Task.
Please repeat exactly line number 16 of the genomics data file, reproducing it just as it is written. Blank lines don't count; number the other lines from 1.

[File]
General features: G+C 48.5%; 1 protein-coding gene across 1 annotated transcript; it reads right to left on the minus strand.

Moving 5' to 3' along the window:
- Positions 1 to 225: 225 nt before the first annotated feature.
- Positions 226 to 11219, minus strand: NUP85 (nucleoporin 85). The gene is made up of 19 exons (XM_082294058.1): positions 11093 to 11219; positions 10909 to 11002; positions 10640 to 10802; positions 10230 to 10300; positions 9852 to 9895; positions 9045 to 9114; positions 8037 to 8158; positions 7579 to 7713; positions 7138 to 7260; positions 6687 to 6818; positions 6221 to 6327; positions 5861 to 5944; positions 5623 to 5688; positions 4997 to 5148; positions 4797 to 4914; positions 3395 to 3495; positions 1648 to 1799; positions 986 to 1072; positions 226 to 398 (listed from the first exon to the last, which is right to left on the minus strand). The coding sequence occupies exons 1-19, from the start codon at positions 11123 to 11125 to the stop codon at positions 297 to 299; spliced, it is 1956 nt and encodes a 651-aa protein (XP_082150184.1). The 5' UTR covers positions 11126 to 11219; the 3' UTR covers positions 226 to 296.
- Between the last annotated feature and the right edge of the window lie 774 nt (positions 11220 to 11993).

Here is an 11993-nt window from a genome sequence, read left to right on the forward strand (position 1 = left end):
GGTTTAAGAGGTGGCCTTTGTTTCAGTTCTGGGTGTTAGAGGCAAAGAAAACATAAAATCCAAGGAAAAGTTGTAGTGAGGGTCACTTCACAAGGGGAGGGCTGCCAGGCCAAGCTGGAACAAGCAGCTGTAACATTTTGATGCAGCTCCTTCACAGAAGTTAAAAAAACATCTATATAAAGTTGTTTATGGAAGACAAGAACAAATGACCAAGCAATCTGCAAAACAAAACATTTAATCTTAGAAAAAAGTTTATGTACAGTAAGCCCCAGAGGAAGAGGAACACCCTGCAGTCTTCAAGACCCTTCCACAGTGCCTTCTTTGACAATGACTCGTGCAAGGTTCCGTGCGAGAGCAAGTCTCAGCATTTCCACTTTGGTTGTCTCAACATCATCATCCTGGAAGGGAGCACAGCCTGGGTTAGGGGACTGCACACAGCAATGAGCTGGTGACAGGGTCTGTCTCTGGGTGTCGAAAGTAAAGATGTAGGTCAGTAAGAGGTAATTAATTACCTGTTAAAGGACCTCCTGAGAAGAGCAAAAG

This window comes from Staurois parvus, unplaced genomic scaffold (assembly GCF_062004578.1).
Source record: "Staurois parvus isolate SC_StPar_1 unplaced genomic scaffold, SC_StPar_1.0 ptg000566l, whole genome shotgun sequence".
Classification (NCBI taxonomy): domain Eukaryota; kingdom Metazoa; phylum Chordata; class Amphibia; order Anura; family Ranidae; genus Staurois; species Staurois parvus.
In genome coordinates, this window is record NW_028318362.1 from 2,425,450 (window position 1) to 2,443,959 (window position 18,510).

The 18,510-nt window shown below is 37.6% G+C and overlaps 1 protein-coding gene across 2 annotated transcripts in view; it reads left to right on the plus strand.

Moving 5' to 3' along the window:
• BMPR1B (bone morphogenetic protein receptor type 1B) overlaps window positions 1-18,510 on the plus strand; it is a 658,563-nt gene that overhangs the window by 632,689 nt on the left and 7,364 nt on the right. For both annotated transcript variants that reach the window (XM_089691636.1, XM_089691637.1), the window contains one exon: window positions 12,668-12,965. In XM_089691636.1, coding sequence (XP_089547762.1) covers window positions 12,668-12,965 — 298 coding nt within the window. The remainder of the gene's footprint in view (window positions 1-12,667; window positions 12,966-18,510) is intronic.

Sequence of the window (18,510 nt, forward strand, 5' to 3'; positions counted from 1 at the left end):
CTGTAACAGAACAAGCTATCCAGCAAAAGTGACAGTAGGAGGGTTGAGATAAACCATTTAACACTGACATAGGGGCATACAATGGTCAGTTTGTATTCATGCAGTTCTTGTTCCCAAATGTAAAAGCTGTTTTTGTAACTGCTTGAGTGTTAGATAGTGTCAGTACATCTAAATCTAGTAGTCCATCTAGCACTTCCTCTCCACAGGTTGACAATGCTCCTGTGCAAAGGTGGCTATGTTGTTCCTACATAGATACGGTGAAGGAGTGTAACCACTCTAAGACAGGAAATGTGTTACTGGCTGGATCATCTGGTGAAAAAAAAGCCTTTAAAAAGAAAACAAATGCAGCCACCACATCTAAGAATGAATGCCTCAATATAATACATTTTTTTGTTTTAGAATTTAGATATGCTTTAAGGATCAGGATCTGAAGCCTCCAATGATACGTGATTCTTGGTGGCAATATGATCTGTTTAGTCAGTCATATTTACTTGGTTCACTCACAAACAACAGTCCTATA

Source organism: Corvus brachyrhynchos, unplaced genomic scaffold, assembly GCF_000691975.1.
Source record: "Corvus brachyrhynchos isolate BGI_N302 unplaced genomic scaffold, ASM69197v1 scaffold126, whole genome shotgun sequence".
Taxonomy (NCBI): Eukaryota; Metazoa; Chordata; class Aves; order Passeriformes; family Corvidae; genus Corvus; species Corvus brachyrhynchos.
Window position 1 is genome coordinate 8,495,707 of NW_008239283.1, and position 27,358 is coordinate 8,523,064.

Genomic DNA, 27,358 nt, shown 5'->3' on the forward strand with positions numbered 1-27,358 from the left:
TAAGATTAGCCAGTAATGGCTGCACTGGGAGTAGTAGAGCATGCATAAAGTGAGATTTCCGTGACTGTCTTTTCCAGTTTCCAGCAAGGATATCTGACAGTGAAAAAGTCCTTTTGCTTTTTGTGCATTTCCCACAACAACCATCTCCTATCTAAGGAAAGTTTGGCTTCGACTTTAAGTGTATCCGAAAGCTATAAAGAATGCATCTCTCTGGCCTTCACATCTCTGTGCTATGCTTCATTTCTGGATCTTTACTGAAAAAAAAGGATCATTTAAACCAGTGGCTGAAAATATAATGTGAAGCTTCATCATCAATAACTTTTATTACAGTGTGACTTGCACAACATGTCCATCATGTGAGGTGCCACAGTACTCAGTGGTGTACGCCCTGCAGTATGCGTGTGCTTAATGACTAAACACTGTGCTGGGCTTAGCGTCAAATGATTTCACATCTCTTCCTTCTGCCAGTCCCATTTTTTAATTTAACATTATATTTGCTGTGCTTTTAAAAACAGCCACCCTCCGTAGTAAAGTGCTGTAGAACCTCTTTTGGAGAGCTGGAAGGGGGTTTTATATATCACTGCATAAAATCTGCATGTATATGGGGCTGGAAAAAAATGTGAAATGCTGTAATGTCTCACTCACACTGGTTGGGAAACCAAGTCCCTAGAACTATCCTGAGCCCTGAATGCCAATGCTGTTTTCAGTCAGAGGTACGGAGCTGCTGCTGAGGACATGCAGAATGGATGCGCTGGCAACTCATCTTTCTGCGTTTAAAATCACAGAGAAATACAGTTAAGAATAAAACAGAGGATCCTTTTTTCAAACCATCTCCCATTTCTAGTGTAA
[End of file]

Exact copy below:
CTGTAACAGAACAAGCTATCCAGCAAAAGTGACAGTAGGAGGGTTGAGATAAACCATTTAACACTGACATAGGGGCATACAATGGTCAGTTTGTATTCATGCAGTTCTTGTTCCCAAATGTAAAAGCTGTTTTTGTAACTGCTTGAGTGTTAGATAGTGTCAGTACATCTAAATCTAGTAGTCCATCTAGCACTTCCTCTCCACAGGTTGACAATGCTCCTGTGCAAAGGTGGCTATGTTGTTCCTACATAGATACGGTGAAGGAGTGTAACCACTCTAAGACAGGAAATGTGTTACTGGCTGGATCATCTGGTGAAAAAAAAGCCTTTAAAAAGAAAACAAATGCAGCCACCACATCTAAGAATGAATGCCTCAATATAATACATTTTTTTGTTTTAGAATTTAGATATGCTTTAAGGATCAGGATCTGAAGCCTCCAATGATACGTGATTCTTGGTGGCAATATGATCTGTTTAGTCAGTCATATTTACTTGGTTCACTCACAAACAACAGTCCTATA